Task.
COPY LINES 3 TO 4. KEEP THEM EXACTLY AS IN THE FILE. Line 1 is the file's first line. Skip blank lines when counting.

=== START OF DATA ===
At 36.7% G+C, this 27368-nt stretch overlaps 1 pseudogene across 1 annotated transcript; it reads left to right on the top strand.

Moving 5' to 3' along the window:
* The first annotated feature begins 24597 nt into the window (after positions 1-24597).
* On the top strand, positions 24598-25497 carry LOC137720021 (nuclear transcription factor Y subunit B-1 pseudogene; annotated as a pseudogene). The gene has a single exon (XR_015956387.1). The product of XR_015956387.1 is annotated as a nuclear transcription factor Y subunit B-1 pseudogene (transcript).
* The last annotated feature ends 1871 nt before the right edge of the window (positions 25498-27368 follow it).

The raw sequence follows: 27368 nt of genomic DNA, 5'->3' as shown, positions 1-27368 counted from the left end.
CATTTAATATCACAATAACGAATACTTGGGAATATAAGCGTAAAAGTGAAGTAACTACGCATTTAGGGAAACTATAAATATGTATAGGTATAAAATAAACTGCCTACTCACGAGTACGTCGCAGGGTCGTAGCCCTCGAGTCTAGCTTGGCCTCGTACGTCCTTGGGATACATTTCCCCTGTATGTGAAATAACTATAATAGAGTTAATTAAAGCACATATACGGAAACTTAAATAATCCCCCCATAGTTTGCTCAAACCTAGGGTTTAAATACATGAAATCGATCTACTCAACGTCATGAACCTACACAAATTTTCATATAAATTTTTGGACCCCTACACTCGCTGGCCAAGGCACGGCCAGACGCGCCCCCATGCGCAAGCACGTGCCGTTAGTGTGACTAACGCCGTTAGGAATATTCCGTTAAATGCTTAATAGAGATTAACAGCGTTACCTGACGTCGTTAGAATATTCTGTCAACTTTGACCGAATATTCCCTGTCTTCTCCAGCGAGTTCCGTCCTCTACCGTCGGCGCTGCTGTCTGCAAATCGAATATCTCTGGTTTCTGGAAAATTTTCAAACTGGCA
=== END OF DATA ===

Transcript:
* The first annotated feature begins 24597 nt into the window (after positions 1-24597).
* On the top strand, positions 24598-25497 carry LOC137720021 (nuclear transcription factor Y subunit B-1 pseudogene; annotated as a pseudogene). The gene has a single exon (XR_015956387.1). The product of XR_015956387.1 is annotated as a nuclear transcription factor Y subunit B-1 pseudogene (transcript).